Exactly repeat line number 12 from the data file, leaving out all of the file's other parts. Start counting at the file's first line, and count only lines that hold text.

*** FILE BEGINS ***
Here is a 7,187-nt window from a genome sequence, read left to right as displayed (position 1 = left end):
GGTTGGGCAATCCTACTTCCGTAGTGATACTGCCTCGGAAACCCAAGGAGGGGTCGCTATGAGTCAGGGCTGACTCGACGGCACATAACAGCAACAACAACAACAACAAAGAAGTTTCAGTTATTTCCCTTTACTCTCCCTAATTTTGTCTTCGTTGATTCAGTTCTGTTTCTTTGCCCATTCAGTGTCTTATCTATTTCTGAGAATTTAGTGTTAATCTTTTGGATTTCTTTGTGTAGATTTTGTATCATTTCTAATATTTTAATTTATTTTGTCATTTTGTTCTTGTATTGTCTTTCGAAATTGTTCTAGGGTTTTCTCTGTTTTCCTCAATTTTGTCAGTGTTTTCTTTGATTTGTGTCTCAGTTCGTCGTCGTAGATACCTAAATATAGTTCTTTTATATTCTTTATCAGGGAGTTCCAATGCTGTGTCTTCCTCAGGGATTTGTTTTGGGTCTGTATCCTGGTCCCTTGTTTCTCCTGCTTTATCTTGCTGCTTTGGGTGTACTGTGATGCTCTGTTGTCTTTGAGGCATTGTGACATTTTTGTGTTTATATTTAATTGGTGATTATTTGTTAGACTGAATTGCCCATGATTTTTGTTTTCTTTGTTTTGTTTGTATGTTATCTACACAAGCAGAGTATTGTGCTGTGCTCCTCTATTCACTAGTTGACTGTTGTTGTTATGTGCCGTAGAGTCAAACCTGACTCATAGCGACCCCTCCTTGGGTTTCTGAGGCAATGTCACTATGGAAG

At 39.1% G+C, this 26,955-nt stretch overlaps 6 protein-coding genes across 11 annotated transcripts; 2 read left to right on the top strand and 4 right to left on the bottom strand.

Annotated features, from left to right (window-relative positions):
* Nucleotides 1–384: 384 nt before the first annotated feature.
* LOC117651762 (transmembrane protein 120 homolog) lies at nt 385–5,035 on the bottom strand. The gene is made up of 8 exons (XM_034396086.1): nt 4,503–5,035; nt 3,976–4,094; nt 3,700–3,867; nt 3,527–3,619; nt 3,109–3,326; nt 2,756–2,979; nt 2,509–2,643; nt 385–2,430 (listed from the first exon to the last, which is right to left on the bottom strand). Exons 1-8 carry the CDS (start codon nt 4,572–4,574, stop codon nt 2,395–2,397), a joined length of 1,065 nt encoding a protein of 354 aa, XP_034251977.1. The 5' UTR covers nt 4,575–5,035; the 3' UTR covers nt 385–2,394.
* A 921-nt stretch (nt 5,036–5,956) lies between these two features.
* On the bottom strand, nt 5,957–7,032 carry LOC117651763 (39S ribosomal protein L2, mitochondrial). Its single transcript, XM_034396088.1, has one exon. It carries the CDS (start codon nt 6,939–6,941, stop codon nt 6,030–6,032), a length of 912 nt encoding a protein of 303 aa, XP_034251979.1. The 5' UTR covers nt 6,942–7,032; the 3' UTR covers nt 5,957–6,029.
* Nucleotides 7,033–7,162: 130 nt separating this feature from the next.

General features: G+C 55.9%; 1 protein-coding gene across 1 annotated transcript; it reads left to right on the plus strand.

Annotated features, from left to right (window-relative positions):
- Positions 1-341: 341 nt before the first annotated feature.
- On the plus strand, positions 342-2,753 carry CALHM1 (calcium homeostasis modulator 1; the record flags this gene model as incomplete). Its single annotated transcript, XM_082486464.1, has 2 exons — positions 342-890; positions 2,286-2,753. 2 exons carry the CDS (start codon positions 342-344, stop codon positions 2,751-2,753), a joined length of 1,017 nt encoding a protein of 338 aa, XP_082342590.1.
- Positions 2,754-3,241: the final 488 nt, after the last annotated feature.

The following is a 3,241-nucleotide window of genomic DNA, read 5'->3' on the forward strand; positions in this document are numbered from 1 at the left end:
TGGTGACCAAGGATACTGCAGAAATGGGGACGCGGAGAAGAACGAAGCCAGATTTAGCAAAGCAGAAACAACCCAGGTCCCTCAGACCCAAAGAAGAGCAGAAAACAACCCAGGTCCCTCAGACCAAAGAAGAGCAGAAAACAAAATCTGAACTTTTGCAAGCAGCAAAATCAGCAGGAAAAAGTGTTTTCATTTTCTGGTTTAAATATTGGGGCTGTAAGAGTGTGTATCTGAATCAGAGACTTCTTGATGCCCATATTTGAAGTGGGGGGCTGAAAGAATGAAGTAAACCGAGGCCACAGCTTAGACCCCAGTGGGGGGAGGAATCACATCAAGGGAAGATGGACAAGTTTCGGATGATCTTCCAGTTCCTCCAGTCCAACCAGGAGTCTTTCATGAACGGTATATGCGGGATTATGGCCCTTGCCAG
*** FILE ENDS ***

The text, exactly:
- Positions 1-341: 341 nt before the first annotated feature.